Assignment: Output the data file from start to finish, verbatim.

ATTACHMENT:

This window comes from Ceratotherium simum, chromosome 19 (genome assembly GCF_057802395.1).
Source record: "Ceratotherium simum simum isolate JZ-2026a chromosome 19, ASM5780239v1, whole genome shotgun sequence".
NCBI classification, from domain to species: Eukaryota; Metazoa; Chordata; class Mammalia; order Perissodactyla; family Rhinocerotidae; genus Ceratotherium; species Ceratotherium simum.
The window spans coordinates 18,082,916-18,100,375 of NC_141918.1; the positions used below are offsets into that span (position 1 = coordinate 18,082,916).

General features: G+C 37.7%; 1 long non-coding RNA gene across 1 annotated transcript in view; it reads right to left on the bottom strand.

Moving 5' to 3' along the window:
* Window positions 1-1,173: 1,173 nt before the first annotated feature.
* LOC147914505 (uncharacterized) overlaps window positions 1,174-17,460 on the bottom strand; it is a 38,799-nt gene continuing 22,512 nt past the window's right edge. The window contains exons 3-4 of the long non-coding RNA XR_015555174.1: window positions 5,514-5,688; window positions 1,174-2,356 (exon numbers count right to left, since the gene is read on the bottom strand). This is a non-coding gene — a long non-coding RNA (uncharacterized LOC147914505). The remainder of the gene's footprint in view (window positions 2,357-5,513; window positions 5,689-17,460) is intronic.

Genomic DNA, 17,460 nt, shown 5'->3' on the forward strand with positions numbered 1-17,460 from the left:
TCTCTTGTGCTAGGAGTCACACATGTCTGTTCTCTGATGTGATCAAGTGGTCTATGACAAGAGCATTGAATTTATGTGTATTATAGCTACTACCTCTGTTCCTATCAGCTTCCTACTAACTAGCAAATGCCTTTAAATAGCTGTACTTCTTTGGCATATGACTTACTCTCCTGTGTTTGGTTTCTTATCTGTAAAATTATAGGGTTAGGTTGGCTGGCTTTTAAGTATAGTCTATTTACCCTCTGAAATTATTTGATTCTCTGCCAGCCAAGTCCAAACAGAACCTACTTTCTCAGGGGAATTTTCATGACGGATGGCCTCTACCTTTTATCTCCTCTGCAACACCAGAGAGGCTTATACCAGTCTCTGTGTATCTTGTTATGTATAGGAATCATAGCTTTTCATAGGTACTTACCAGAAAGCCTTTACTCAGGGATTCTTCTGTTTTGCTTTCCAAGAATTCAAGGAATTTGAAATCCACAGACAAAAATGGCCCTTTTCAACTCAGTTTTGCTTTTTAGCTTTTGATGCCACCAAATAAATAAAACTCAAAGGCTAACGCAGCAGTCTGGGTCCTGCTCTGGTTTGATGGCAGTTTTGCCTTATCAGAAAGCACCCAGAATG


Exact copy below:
This window comes from Ceratotherium simum, chromosome 19 (genome assembly GCF_057802395.1).
Source record: "Ceratotherium simum simum isolate JZ-2026a chromosome 19, ASM5780239v1, whole genome shotgun sequence".
NCBI classification, from domain to species: Eukaryota; Metazoa; Chordata; class Mammalia; order Perissodactyla; family Rhinocerotidae; genus Ceratotherium; species Ceratotherium simum.
The window spans coordinates 18,082,916-18,100,375 of NC_141918.1; the positions used below are offsets into that span (position 1 = coordinate 18,082,916).

General features: G+C 37.7%; 1 long non-coding RNA gene across 1 annotated transcript in view; it reads right to left on the bottom strand.

Moving 5' to 3' along the window:
* Window positions 1-1,173: 1,173 nt before the first annotated feature.
* LOC147914505 (uncharacterized) overlaps window positions 1,174-17,460 on the bottom strand; it is a 38,799-nt gene continuing 22,512 nt past the window's right edge. The window contains exons 3-4 of the long non-coding RNA XR_015555174.1: window positions 5,514-5,688; window positions 1,174-2,356 (exon numbers count right to left, since the gene is read on the bottom strand). This is a non-coding gene — a long non-coding RNA (uncharacterized LOC147914505). The remainder of the gene's footprint in view (window positions 2,357-5,513; window positions 5,689-17,460) is intronic.

Genomic DNA, 17,460 nt, shown 5'->3' on the forward strand with positions numbered 1-17,460 from the left:
TCTCTTGTGCTAGGAGTCACACATGTCTGTTCTCTGATGTGATCAAGTGGTCTATGACAAGAGCATTGAATTTATGTGTATTATAGCTACTACCTCTGTTCCTATCAGCTTCCTACTAACTAGCAAATGCCTTTAAATAGCTGTACTTCTTTGGCATATGACTTACTCTCCTGTGTTTGGTTTCTTATCTGTAAAATTATAGGGTTAGGTTGGCTGGCTTTTAAGTATAGTCTATTTACCCTCTGAAATTATTTGATTCTCTGCCAGCCAAGTCCAAACAGAACCTACTTTCTCAGGGGAATTTTCATGACGGATGGCCTCTACCTTTTATCTCCTCTGCAACACCAGAGAGGCTTATACCAGTCTCTGTGTATCTTGTTATGTATAGGAATCATAGCTTTTCATAGGTACTTACCAGAAAGCCTTTACTCAGGGATTCTTCTGTTTTGCTTTCCAAGAATTCAAGGAATTTGAAATCCACAGACAAAAATGGCCCTTTTCAACTCAGTTTTGCTTTTTAGCTTTTGATGCCACCAAATAAATAAAACTCAAAGGCTAACGCAGCAGTCTGGGTCCTGCTCTGGTTTGATGGCAGTTTTGCCTTATCAGAAAGCACCCAGAATG